Citigroup Says Treasury Selloff Signals Bearish New Era for RiskBy
Slew of theories but bank sees post-QE normalization at work
‘Much more protracted’ repricing seen, unlike any since crisis
For global markets, it’s back to life, back to reality.
As the Treasury selloff kicks off in earnest, Citigroup Inc. says investors should prepare for a possible “normalization’’ of risk premiums across credit and emerging markets as the era of monetary distortion unravels.
A bearish breakout in the world’s largest bond market remains an underestimated risk, strategists Mark Schofield and Ben Nabarro wrote in a Monday note. They caution a “structural re-pricing of asset markets” -- the like of which hasn’t been seen since the financial crisis -- could be brewing.
“Recent dialogue suggests that investors are much more attuned to the scenario in which rising yields and a strong dollar choke off the recovery, bringing yields back down, than they are to a scenario in which we see rates back to pre-crisis levels,” the pair wrote.
Their bearish comments follow a retreat across global debt markets last week that drove the yield on 10-year U.S. notes firmly above its 3.05 percent resistance level. Investor sentiment remains sanguine, according to the strategists, with bulls arguing Treasury headwinds have been exacerbated by transitory forces like oil and stretched positioning. And the healthy business cycle is seen offsetting a more-restrictive monetary climate, keeping risk premiums low.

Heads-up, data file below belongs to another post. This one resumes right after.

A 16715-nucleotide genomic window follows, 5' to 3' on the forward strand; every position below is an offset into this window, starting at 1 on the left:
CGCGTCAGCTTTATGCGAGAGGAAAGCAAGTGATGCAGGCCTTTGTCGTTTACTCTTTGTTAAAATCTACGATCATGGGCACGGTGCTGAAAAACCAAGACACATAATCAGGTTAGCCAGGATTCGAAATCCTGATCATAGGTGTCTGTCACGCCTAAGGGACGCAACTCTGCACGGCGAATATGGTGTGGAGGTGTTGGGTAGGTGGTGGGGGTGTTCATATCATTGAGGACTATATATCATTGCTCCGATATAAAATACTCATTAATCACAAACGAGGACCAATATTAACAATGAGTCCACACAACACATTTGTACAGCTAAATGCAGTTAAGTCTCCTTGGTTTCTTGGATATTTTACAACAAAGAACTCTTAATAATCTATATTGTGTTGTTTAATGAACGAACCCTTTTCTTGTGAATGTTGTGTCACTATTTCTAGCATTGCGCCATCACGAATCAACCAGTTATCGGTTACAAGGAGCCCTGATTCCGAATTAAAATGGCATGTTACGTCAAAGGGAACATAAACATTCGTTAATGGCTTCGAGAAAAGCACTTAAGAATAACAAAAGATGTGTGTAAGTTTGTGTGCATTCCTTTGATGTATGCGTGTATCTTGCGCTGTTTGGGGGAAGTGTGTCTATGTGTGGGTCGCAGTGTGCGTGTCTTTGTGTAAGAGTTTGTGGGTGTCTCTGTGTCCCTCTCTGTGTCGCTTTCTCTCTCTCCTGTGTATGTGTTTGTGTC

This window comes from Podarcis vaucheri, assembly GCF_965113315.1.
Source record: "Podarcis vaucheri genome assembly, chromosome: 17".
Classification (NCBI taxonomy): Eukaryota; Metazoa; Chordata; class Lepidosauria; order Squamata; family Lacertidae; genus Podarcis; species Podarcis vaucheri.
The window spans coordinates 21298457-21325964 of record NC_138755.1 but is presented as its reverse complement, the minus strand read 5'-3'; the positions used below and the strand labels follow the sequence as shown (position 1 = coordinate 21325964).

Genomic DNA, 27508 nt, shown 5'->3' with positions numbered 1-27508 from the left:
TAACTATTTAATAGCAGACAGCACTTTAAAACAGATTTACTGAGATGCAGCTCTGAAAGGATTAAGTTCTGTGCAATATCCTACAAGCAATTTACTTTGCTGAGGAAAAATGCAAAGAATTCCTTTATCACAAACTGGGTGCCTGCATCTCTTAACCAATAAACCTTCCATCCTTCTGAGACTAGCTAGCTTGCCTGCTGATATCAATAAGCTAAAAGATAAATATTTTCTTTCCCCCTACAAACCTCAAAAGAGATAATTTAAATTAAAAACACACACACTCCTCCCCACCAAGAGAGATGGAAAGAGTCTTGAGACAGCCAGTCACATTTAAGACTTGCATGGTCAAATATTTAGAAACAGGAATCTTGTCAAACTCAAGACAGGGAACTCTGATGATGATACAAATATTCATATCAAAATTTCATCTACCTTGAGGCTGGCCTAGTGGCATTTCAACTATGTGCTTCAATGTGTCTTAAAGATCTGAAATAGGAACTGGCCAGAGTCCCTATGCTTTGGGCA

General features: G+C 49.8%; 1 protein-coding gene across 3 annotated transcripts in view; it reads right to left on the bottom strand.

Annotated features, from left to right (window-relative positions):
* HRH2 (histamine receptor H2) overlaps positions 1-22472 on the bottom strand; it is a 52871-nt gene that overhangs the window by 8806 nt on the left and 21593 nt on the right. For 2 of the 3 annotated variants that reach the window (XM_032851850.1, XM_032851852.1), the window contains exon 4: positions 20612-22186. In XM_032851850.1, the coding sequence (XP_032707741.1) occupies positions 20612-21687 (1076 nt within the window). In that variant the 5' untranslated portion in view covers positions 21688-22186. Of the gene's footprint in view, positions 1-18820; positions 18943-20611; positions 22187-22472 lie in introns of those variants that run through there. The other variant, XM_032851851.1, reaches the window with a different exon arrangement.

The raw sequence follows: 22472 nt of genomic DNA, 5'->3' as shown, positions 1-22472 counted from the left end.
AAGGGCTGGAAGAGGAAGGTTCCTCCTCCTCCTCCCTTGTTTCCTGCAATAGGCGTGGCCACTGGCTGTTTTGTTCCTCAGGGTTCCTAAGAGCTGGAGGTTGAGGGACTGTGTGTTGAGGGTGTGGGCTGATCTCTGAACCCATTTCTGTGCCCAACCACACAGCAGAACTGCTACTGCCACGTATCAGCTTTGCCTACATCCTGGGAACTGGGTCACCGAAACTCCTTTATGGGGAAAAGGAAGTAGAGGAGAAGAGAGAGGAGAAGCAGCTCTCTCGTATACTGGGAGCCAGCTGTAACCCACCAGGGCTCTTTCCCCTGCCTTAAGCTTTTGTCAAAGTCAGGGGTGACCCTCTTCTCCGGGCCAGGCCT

Yet that may be wishful thinking.
The retreat in U.S. debt has been driven by real yields rather than market-derived headline inflation expectations, suggesting an uptick in oil prices isn’t the main culprit behind the selloff, according to Citi.
The U.S. economy’s upward march in concert with a term premium -- the extra compensation to hold longer-maturity Treasuries over short-term securities -- would justify the 10-year benchmark at 4 percent to 4.5 percent, according to Citi.
The strategists don’t necessarily see bond yields heading to such giddy heights. And even if they did, by slamming the brakes on two key drivers of global growth -- emerging markets and U.S. expansion -- it could create a “self-stabilizing” mechanism that cushions the impact on risk premia by spurring a rally in U.S. bonds.
It all adds up to a complicated picture for investors, but for Schofield and Nabarro that’s not enough to justify why the various Treasury breakout scenarios are priced so “asymmetrically.” That is, why traders judge that Treasury yields are more likely to tumble than continue their upward march.
Benchmark yields of up to 4.5 percent are “not the base case view of our strategy teams,” they wrote. “It is just a hypothetical scenario. However it is one that is plausible, and one that” the market possibly underestimates as a risk, according to the note.
— With assistance by Cormac Mullen